Wyoming Hydroponic Tower Co. Seeks to Facilitate Sustainable Food Production and Make Farming Less Expensive
February 6, 2012 | Matt Wilhalme
Nate Storey and business partner Paul Bennick want to make farming more efficient, sustainable and affordable for the private and commercial greenhouse grower. To do so, the partners founded Bright AgroTech, LLC, a mission driven company that develops modular hydroponic production towers to not only increase production in hydroponic and aquaponic systems, but also facilitate sustainable food production.
“We got into it to make farming less expensive,” Storey says.
The product that Storey, a PhD candidate in agronomy at the University of Wyoming, along with Bennick, a Wyoming Army National Guardsmen who served two tours in Iraq and grew up on a ranch, developed to reduce costs is called the ZipGrow Tower™. The towers, which range in price from $49.95 for a 3′ hanging tower to $119.95 for a 5′ bracketed tower, are designed to enable hobbyists and conveyor style commercial plant production operations to both take advantage of unused vertical space and reduce post-harvest production costs.
How it works
Currently awaiting patent approval, The ZipGrow Tower™ is composed of a PVC frame that acts as a housing for a matrix media made up of a recycled polyethylene terephthalate (PET) blend that functions to hold the seeds and seedlings in place within the vertical system. Once the seeds or seedlings have been encased in the matrix media, the towers can then be hung and irrigated by a hydroponic or aquaponic system.
Storey says that it’s important to note that the towers work in both hydroponic and aquaponic systems, because typically production outcomes differ markedly when one tries to apply the same equipment without modifications to both system types.
It can be like “trying to fit a square peg in a round hole,” Storey says. “We redesigned it so we could take this equipment and have it robust enough to handle a hydroponic system.”
The ZipGrow Towers also provide a high amount of percolation and can serve as a habitat for red worms. These worms can in turn break down the fish waste in the aquaponic systems. The resulting worm castings then become bioavailable nutrients for growing produce.
“[The ZipGrow Tower has] got much higher specific surface area which allows a lot more microbial activity,” Storey says.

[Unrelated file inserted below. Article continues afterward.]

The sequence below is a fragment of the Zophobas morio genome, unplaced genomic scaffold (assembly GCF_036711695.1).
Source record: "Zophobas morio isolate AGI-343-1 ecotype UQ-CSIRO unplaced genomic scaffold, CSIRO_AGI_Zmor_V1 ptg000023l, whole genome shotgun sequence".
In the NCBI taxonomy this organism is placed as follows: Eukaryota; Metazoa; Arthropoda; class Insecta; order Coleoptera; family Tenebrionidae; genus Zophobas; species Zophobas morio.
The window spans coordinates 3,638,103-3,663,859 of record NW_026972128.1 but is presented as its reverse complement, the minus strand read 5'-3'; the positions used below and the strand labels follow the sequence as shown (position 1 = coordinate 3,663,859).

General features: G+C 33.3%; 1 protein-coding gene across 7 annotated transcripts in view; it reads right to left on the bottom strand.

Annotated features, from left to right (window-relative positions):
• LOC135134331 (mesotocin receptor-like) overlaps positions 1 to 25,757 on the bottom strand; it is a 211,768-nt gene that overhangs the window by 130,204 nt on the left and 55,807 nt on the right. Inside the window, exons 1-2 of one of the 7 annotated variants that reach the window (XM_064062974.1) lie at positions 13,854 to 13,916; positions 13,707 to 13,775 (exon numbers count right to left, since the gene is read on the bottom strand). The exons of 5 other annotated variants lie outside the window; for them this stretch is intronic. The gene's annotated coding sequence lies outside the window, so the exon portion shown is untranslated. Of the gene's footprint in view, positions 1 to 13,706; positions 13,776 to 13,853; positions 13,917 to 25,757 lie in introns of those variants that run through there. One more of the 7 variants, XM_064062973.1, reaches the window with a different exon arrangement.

Once the produce is ready to harvest, the ZipGrow Towers can be removed from the greenhouse, washed, hung in trucks and transported as is directly to market. The cost of harvesting the produce is then outsourced to the consumer who can pick exactly what he or she wants directly from the tower at market.
“It’s a cool experiential thing to pick your own stuff,” Storey says.
According to Storey, Bright AgroTech’s vertical design functions to maximize the efficiency of greenhouse heating and cooling systems, thereby reducing energy costs. The matrix media inserts that go into the towers are also recyclable. Customers can return them to Bright AgroTech for a discount toward future purchases. The company then recycles or reuses the matrix media for water treatment or habitat restoration purposes.
“We want people to return inserts so that they can be recycled instead of being thrown away,” Storey says. “It’s important enough to us that we’ll take a hit to the margins to make it happen.”
One challenge that the company faces is convincing new customers to use its product. Storey believes that product adoption has been slow because people are simply too risk averse.
One adopter, though, who sees potential in the Bright Agrotech’s ZipGrow Towers, is Sylvia Bernstein, founder of The Aquaponic Source in Boulder, Colorado. She uses the ZipGrow Towers in her personal aquaponic garden and also sells the company’s products in her store.
“I don’t want to fill my grow beds with lettuce, but I go through a lot,” Bernstein says. “[The Zip Grow Tower] makes it easy to plant and harvest and it’s a super-efficient use of space. I hung them right over my fish tank and I actually started seeds in the towers.”
Ideally, Bright AgroTech would like to operate as an equipment manufacturer, but Storey says it’s just not possible at this point because product sales have not yet reached levels necessary to sustain this type of business model.
For the time being, Storey and Bennick plan to use ZipGrow Towers in their own commercial production endeavors in order to generate capital, further refine their system, and continue to demonstrate and prove the value of their product in order to obtain new customers.
Storey believes that in the future, “No matter what, unless you’re producing a commodity crop like wheat or soybeans you will have to do some sort of greenhouse.” That is why the company will continue to focus on developing equipment that optimizes greenhouse growing.